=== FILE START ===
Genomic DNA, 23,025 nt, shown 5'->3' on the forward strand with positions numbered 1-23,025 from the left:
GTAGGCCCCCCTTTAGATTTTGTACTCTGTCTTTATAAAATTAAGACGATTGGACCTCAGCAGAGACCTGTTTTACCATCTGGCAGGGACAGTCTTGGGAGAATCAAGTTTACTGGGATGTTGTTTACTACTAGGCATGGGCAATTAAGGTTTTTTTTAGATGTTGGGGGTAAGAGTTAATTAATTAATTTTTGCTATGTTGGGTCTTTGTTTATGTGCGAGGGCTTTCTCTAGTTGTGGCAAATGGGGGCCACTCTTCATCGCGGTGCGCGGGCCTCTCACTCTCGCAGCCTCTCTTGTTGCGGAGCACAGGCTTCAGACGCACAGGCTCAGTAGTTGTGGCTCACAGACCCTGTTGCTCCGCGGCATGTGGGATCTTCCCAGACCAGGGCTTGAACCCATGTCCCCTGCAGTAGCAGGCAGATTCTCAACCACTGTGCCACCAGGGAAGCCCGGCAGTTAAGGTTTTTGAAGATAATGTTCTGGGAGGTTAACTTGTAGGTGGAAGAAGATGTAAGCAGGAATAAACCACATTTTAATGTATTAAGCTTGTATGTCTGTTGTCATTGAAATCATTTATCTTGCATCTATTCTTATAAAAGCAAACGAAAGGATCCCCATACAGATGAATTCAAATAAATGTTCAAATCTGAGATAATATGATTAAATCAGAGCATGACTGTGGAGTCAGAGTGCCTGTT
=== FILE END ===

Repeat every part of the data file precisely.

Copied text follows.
Genomic DNA, 23,025 nt, shown 5'->3' on the forward strand with positions numbered 1-23,025 from the left:
GTAGGCCCCCCTTTAGATTTTGTACTCTGTCTTTATAAAATTAAGACGATTGGACCTCAGCAGAGACCTGTTTTACCATCTGGCAGGGACAGTCTTGGGAGAATCAAGTTTACTGGGATGTTGTTTACTACTAGGCATGGGCAATTAAGGTTTTTTTTAGATGTTGGGGGTAAGAGTTAATTAATTAATTTTTGCTATGTTGGGTCTTTGTTTATGTGCGAGGGCTTTCTCTAGTTGTGGCAAATGGGGGCCACTCTTCATCGCGGTGCGCGGGCCTCTCACTCTCGCAGCCTCTCTTGTTGCGGAGCACAGGCTTCAGACGCACAGGCTCAGTAGTTGTGGCTCACAGACCCTGTTGCTCCGCGGCATGTGGGATCTTCCCAGACCAGGGCTTGAACCCATGTCCCCTGCAGTAGCAGGCAGATTCTCAACCACTGTGCCACCAGGGAAGCCCGGCAGTTAAGGTTTTTGAAGATAATGTTCTGGGAGGTTAACTTGTAGGTGGAAGAAGATGTAAGCAGGAATAAACCACATTTTAATGTATTAAGCTTGTATGTCTGTTGTCATTGAAATCATTTATCTTGCATCTATTCTTATAAAAGCAAACGAAAGGATCCCCATACAGATGAATTCAAATAAATGTTCAAATCTGAGATAATATGATTAAATCAGAGCATGACTGTGGAGTCAGAGTGCCTGTT